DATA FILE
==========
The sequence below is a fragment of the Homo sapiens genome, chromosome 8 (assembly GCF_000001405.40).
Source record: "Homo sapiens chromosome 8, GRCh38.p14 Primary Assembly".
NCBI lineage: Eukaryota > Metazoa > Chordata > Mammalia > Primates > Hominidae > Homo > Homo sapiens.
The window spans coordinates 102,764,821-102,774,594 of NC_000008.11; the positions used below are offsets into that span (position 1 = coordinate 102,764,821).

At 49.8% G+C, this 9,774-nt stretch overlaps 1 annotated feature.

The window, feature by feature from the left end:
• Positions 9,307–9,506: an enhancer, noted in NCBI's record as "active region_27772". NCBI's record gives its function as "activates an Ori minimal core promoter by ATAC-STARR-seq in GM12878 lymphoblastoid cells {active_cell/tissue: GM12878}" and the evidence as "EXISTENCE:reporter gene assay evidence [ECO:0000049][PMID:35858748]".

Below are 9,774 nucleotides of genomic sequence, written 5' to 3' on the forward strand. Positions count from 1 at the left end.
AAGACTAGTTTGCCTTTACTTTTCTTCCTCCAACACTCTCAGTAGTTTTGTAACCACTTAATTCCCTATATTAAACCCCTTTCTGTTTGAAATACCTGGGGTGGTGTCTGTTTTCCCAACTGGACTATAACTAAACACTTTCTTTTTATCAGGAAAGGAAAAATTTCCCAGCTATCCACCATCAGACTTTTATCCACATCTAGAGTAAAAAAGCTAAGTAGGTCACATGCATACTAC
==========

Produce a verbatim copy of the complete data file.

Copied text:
The sequence below is a fragment of the Homo sapiens genome, chromosome 8 (assembly GCF_000001405.40).
Source record: "Homo sapiens chromosome 8, GRCh38.p14 Primary Assembly".
NCBI lineage: Eukaryota > Metazoa > Chordata > Mammalia > Primates > Hominidae > Homo > Homo sapiens.
The window spans coordinates 102,764,821-102,774,594 of NC_000008.11; the positions used below are offsets into that span (position 1 = coordinate 102,764,821).

At 49.8% G+C, this 9,774-nt stretch overlaps 1 annotated feature.

The window, feature by feature from the left end:
• Positions 9,307–9,506: an enhancer, noted in NCBI's record as "active region_27772". NCBI's record gives its function as "activates an Ori minimal core promoter by ATAC-STARR-seq in GM12878 lymphoblastoid cells {active_cell/tissue: GM12878}" and the evidence as "EXISTENCE:reporter gene assay evidence [ECO:0000049][PMID:35858748]".

Below are 9,774 nucleotides of genomic sequence, written 5' to 3' on the forward strand. Positions count from 1 at the left end.
AAGACTAGTTTGCCTTTACTTTTCTTCCTCCAACACTCTCAGTAGTTTTGTAACCACTTAATTCCCTATATTAAACCCCTTTCTGTTTGAAATACCTGGGGTGGTGTCTGTTTTCCCAACTGGACTATAACTAAACACTTTCTTTTTATCAGGAAAGGAAAAATTTCCCAGCTATCCACCATCAGACTTTTATCCACATCTAGAGTAAAAAAGCTAAGTAGGTCACATGCATACTAC